Toodledo – I use the free version of this app as my task manager and to keep checklists for repeated tasks (things related to school that I do several times a year, lists for trips and my exercise “homework” for the week). My absolute favorite feature is adding a location to a task. When I get to school in the morning it reminds me of school-related tasks. Unless I specifically want to, I don’t see tasks I can only do at home. When I’m home, I don’t need to be reminded of tests that must be photocopied! The app can also help you track habits, but I’m not using that feature at this time (see next section!).
I certainly feel a need to develop mindfulness. How can I be truly efficient if I’m doing one thing, thinking of 10 other things and then having to redo something due to the distraction?!!
And how about just being more relaxed? Thankfully, life is good, but having two jobs, being a wife, a mom, and a daughter, trying to exercise more and spend time on my hobbies can get rather overwhelming.
Using an app to learn mindfulness doesn’t seem right. At least not for me.
Being mindful, at least the way I understand it to be, encourages spending some time “unplugged”, away from the stimulating tech. It bothers me to report to a device how mindful I’ve been.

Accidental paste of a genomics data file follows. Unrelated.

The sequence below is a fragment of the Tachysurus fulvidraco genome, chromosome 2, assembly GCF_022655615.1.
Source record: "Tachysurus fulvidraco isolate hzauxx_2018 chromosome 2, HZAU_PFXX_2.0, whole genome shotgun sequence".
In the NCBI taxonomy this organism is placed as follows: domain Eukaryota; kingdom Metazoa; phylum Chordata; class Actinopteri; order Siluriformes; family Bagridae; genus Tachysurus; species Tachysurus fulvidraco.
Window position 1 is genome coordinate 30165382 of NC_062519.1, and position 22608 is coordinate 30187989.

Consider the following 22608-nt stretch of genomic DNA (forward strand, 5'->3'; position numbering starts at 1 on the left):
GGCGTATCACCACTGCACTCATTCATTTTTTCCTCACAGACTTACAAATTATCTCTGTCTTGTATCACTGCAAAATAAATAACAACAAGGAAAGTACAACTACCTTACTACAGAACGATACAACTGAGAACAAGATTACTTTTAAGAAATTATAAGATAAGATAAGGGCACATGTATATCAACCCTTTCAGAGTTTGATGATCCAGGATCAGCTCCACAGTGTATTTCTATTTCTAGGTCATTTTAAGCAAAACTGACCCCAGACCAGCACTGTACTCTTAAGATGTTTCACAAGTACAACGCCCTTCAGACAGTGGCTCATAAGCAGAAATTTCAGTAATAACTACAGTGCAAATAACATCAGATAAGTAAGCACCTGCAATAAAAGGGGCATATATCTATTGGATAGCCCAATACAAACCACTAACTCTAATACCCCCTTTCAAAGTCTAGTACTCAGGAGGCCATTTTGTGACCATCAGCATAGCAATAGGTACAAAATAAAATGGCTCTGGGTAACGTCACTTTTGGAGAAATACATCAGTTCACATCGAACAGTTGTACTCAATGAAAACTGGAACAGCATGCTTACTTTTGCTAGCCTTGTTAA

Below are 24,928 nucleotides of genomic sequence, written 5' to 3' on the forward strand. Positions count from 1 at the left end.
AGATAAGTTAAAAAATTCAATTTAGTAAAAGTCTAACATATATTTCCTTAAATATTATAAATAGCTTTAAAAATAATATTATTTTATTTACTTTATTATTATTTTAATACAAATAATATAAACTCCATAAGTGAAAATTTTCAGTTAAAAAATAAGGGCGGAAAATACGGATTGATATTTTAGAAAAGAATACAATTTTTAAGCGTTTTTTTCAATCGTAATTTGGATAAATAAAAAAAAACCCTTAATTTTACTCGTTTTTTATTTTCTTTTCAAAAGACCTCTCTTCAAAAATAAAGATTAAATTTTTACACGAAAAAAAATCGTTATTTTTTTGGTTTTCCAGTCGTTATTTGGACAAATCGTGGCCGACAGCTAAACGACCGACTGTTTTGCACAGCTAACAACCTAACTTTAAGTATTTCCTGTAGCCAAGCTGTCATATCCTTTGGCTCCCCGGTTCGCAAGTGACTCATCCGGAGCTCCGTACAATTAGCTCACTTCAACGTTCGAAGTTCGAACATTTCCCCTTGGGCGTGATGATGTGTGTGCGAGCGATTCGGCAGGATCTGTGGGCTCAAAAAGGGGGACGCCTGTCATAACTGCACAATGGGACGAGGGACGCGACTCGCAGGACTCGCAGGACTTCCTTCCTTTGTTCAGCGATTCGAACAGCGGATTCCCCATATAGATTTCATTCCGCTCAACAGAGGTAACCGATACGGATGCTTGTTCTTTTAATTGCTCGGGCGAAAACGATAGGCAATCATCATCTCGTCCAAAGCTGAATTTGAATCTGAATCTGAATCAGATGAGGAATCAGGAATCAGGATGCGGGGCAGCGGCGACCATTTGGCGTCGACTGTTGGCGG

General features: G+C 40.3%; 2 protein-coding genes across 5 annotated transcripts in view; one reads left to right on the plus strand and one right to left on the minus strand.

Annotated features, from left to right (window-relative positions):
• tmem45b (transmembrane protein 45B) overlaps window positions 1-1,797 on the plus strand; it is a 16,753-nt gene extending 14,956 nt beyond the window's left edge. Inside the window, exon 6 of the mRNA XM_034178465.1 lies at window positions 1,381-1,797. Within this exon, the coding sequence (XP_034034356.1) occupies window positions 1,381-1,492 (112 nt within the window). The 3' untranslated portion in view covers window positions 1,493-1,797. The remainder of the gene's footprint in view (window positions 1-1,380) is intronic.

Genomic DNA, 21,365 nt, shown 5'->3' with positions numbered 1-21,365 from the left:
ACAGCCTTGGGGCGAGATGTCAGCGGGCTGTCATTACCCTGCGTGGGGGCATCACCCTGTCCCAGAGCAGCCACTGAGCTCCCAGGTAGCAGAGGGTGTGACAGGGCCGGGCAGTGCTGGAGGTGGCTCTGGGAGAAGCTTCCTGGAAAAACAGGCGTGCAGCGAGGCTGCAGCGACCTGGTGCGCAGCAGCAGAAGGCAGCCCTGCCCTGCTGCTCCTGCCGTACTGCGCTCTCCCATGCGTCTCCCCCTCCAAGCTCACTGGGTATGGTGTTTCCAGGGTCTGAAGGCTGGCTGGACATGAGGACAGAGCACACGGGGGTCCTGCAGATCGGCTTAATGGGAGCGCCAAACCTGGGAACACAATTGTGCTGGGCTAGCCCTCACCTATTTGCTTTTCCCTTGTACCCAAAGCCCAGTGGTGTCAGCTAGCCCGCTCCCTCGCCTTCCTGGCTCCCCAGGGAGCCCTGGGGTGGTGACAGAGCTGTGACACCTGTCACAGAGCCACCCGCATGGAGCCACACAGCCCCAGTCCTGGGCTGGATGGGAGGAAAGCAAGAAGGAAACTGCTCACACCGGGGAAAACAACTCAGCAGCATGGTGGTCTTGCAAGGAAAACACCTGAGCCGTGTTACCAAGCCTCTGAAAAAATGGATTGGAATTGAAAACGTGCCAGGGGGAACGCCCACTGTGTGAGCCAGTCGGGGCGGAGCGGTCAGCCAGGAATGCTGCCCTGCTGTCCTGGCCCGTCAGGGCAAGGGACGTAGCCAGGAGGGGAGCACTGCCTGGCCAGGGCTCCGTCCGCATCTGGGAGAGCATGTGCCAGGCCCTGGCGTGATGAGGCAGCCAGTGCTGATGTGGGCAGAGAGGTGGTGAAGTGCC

And that’s just it. How do I measure exactly how mindful I’ve been? What if I’ve only don’t part of the suggested activity? Or didn’t really succeed as expected? Will it result in “breaking” the daisy chain or cause my imaginary tree to shrivel instead of thriving?
Like another task to add to my day.
The free downloadable book “30 ways to Mindfulness” by Rachael Roberts doesn’t add stress to my life.
Roberts is an EFL teacher, she understands how to write for teachers. Her tone is gentle, understanding and encouraging. There is an introduction and then a daily thing to try / to think about for 30 days.
Each evening I read only the part that relates to the next day. This is not a book to be read in one sitting!